10:30 a.m.: Kyla Ross is here in Worcester, though she is not scheduled to compete. USA Gymnastics was hoping that Kyla, Simone Biles and Katelyn Ohashi would be able to compete, with one of them in the alternate role that Gabby Douglas so famously held last year, but Kyla’s bruised heel has held her back from doing the numbers needed, in spite of the fact that she verified all four events at the last national team camp.
I wonder whether Kyla will be training today. She’s dressed in USA team sweats, and on first impression has definitely grown a few inches since last summer. She almost towers over Simone Biles and Katelyn Ohashi.
Before women’s podium training began, a chipper-looking Martha Karolyi gathered the U.S. coaches around her and had a little meeting. Funny how the coaches standing around her at attention resemble how the athletes stand in line at the national team camps!
USA warmups: Black and hot pink, with hot pink socks. #hotpink lives! I guess they figure if it ain’t broke, why fix it?
WORCESTER, 10:29 a.m.: Olympic hangover? What Olympic hangover?
Two weeks ago, the 2013 American Cup looked an awful lot like the two big competitions that preceded it, the 2012 Stuttgart and Glasgow World Cups. Both were won by the U.S.’s Elizabeth Price and Olympic all-around silver medalist Marcel Nguyen of Germany, as both gymnasts enjoyed a well-deserved run of strength while a lot of their competition was off touring, relaxing or doing whatever it is one does right after the biggest sporting event of their lives.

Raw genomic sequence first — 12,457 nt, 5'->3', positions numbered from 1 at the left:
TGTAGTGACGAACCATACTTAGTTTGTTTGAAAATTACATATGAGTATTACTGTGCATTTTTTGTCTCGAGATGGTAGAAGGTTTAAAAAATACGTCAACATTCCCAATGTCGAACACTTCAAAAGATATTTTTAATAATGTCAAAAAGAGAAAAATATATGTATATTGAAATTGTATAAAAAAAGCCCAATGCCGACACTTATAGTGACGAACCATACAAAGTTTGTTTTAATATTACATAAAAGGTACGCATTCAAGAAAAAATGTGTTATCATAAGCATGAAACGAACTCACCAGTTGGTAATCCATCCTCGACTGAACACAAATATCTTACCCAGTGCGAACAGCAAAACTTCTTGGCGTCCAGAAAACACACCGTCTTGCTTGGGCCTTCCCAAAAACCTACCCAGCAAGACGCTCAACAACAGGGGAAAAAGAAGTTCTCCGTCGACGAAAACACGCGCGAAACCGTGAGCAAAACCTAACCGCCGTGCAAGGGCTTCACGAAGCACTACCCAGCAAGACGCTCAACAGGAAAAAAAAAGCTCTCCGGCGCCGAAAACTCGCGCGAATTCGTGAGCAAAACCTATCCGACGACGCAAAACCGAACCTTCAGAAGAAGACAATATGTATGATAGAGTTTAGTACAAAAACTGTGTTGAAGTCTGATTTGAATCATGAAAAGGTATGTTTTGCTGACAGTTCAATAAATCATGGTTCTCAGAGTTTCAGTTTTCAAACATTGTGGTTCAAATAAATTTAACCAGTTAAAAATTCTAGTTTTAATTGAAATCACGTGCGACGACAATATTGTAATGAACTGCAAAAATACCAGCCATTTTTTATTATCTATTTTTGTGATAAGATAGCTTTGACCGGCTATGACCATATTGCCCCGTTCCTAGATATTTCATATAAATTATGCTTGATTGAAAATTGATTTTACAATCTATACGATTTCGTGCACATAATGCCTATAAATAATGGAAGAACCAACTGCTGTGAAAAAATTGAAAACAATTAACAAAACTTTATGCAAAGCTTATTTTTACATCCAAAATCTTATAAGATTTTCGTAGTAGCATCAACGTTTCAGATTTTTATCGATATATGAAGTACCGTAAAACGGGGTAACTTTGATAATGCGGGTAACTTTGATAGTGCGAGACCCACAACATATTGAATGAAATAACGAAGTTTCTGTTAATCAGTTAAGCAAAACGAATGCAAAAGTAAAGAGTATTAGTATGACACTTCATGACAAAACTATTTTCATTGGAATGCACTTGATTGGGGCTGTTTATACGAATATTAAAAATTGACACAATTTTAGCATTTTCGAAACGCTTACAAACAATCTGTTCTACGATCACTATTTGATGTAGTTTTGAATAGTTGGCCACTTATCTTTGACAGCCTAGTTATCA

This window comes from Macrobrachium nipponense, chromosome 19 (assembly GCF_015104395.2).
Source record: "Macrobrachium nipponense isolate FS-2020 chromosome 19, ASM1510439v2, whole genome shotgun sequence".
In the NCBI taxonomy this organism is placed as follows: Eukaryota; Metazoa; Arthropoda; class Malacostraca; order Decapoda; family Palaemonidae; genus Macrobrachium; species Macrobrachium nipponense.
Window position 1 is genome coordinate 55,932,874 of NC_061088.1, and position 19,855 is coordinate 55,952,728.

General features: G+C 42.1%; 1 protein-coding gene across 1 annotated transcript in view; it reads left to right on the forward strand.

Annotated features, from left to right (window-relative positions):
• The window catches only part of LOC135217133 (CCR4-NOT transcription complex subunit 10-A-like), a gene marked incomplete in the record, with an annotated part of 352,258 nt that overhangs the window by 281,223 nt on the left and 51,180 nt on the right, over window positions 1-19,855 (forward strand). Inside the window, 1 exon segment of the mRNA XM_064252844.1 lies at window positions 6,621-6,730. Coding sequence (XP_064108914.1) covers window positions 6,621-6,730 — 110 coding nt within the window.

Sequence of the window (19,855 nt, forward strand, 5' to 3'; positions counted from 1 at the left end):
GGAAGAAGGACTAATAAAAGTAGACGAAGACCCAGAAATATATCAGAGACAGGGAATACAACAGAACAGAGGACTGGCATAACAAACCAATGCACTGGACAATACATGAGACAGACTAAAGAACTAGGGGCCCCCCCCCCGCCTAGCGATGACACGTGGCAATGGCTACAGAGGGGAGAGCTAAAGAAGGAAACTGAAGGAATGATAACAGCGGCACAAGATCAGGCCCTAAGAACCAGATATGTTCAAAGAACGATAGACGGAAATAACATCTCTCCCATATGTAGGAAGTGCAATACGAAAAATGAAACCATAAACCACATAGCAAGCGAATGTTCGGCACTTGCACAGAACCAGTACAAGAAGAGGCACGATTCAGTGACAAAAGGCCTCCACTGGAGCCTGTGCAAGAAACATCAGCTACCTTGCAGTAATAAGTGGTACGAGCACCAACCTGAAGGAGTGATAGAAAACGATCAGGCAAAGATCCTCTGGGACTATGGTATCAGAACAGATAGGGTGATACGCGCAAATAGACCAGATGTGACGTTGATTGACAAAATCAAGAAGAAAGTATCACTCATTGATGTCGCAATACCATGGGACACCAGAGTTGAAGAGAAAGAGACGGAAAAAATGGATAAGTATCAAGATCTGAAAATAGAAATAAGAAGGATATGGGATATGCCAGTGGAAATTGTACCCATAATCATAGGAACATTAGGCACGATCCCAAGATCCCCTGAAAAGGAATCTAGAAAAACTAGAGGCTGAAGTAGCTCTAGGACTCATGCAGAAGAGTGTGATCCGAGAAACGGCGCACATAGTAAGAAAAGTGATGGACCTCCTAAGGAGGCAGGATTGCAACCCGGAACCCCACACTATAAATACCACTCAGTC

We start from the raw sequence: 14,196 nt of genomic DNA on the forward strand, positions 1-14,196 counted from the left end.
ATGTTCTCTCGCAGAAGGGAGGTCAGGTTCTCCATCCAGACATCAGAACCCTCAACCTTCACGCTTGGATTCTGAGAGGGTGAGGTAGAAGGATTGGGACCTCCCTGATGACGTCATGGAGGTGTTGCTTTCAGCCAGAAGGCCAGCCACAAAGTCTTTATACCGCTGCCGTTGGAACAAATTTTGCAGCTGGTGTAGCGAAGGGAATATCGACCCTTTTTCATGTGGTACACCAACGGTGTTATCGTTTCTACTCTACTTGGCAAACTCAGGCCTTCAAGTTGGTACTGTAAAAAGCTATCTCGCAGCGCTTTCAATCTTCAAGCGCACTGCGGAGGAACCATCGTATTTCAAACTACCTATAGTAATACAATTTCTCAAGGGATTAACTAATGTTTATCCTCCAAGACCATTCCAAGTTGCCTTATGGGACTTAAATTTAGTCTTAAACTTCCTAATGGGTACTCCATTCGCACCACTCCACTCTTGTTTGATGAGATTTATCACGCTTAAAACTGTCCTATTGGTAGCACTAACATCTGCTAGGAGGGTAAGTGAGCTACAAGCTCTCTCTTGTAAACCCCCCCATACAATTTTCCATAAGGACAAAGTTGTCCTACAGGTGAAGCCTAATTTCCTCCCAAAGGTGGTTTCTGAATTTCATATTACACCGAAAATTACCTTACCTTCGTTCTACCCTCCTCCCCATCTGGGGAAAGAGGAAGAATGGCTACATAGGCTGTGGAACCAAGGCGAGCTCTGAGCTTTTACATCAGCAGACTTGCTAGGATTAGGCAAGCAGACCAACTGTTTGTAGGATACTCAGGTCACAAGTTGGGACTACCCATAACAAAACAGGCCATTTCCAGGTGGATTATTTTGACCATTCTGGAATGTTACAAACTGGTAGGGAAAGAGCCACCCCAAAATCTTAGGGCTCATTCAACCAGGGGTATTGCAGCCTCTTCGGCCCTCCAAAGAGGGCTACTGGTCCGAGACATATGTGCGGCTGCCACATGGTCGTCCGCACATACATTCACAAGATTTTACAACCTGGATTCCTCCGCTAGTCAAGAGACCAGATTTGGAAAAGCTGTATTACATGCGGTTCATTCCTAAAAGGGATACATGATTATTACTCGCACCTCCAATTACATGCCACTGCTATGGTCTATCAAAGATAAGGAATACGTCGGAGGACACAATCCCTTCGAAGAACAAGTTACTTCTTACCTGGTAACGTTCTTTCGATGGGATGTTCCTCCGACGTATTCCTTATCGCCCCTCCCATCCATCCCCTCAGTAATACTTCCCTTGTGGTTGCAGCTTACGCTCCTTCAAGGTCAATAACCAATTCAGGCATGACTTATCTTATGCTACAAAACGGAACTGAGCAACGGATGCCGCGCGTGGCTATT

When the lineups were announced, the American Cup looked like more of the same. That made it easy to predict another Price victory over Olympic team gold medalist Kyla Ross based on her superior Amanar vault and high start values on the other three events. So long as she didn’t fall, Price would take it, it seemed. Ditto Nguyen, though the competition would be closer between himself and Ukraine’s Oleg Verniaiev, the U.S.’s Danell Leyva and Brazil’s Sergio Sasaki.
But then Price scratched after a sustaining a strained hip muscle in January and it looked like it would be a walk in the park for Ross, who after all is an American star in a women’s competition that hasn’t been lost by an American since 2001. But earlier this week, she too dropped out, to be replaced by two gymnasts who will make their senior World Cup debuts here in Worcester: 2011 Junior U.S. champion Katelyn Ohashi and 2012 U.S. bronze medalist Simone Biles. They are chalk and cheese: Ohashi is a finesse gymnast with an extraordinary aptitude on bars and beam; Biles is an energetic powerhouse with terrific capacity on vault and floor.
Add in the senior international debuts of Gabrielle Jupp of Great Britain and Maegan Chant of Canada, as well as the force of Olympians Victoria Moors (CAN) and Asuka Teramoto (JPN), both of whom were impressive young talents in London, and the experience of Germany’s Elisabeth Seitz and Italy’s Vanessa Ferrari, and ladies and gentleman, we have a real competition.
Today, men’s and women’s podium training. Tomorrow, the annual Nastia Liukin Cup, a showcase for on-the-rise level 10 gymnasts that made stars of Gabby Douglas and Lexie Priessman, among others. Saturday, the American Cup. Quick hits begin now. Enjoy!